On January 5 following the caucuses, Des Moines radio station KCCI first reported that caucus-goer Edward True, stated in an affidavit that at his 53-person caucus at the Garrett Memorial Library in Moulton in Appanoose County that he was one of three people who had helped in counting the results and had written the results down on a piece of paper to post to Facebook, but later discovered that the reported count was inaccurate. According to True's affidavit, Romney had actually received just two votes, but had been credited with 22 votes: "53 caucus-goers had cast votes in his precinct, rather than 79 as reported by the state. The 26-vote difference reflects what he says were 20 excess votes for Mr. Romney and six for Mr. Roemer." If true, this would change the statewide results from an eight-vote victory for Romney into a 12-vote victory for Santorum. Statistician Nate Silver notes that Romney had performed poorly in other Appanoose County precincts, receiving two of 39 votes in one, four of 43 votes in another, and none of 40 votes in a third, and also commented that it was unusual that obscure candidate Buddy Roemer, who received just 31 votes statewide, was credited with six votes in one precinct.[137] Silver also pointed out that one precinct in Appanoose County, Pleasant Franklin, reported no turnout at all, although it was listed as a valid caucus site and 132 voters cast ballots for John McCain in the 2008 general election there. Pleasant Franklin was one of eight precincts throughout that state that were listed by the state party but were reported as having no Republican turnout.[137] Some have suggested that since minor counting errors are common, it is plausible that the lost votes could be canceled out by a similar error at another caucus location.[138] However, Silver noted the exceptional closeness of the race and noted on January 5 that "For now, the caucuses are probably best thought of as still being too close to call."[137]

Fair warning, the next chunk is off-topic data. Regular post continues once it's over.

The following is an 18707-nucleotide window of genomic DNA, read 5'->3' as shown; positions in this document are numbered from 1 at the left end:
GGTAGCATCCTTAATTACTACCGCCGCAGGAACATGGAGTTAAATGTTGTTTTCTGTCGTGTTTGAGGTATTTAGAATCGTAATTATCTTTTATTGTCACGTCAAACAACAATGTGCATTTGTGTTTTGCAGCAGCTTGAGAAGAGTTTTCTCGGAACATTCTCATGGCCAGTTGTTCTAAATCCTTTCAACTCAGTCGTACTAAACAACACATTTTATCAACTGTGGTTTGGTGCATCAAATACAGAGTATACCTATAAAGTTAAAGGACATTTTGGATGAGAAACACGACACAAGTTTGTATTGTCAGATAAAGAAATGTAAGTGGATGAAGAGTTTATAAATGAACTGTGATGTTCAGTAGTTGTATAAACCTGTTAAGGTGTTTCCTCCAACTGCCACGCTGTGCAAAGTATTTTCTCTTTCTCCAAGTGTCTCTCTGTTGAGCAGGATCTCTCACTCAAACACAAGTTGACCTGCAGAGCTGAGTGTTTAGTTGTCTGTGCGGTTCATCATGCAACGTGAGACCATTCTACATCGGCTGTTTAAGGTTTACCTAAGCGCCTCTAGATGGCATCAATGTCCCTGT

True, who is a Ron Paul supporter, stated to KCCI that: "This is huge. It essentially changes who won." A Republican Party of Iowa spokesman stated that since True is neither a precinct captain nor county chairperson, he has "no business" talking about election results.[139] On January 5, the Iowa Republican Party released a written statement in which they refused to respond to reports of the irregularity and stated that did not have "any reason to believe the final, certified results of Appanoose County" would change the outcome.[137][140]

Santorum stated on January 6 that the report of the irregularities "doesn't really matter to me," citing the virtually tied results. Counties had up to two weeks from the date of the caucuses to transmit their final certified results to the state Republican Party. While there are no recount provisions for caucus results in Iowa Republican party rules, there was a certification process, which was described as "nearly the same thing."[141][142]

On January 16, it was reported that there was "a very real chance that the Republican Party of Iowa will announce this week that Rick Santorum, and not Romney, won the Iowa caucuses," citing various campaign sources who reported that the final numbers will be different from those released on caucus night.[141] Republican Party of Iowa executive director Chad Olsen said on January 17 that there have been errors giving both Santorum and Romney more votes than reported on caucus night.[143][144]

On January 19, the Iowa Republican Party released the certified results showing Santorum edged out Romney with 29,839 votes to Romney's 29,805, a margin of 34 votes.[145] The Iowa Republican Party initially declined to formally declare a winner because results from eight precincts were lost and could not be certified, which The Washington Post said "served to embarrass the Iowa GOP — which had to admit that it had misallocated some votes, and simply lost some others, in a razor's-edge election where every vote mattered."[146] One party executive called the result a "split decision."[145][147] The initial returns from the uncertified eight precincts (four in Lee County and one each in Cerro Gordo, Emmet, Franklin, and Pocahontas counties) also favored Santorum, and statistician Nate Silver stated that if those missing precincts had been included, Santorum's margin would have been increased.[148]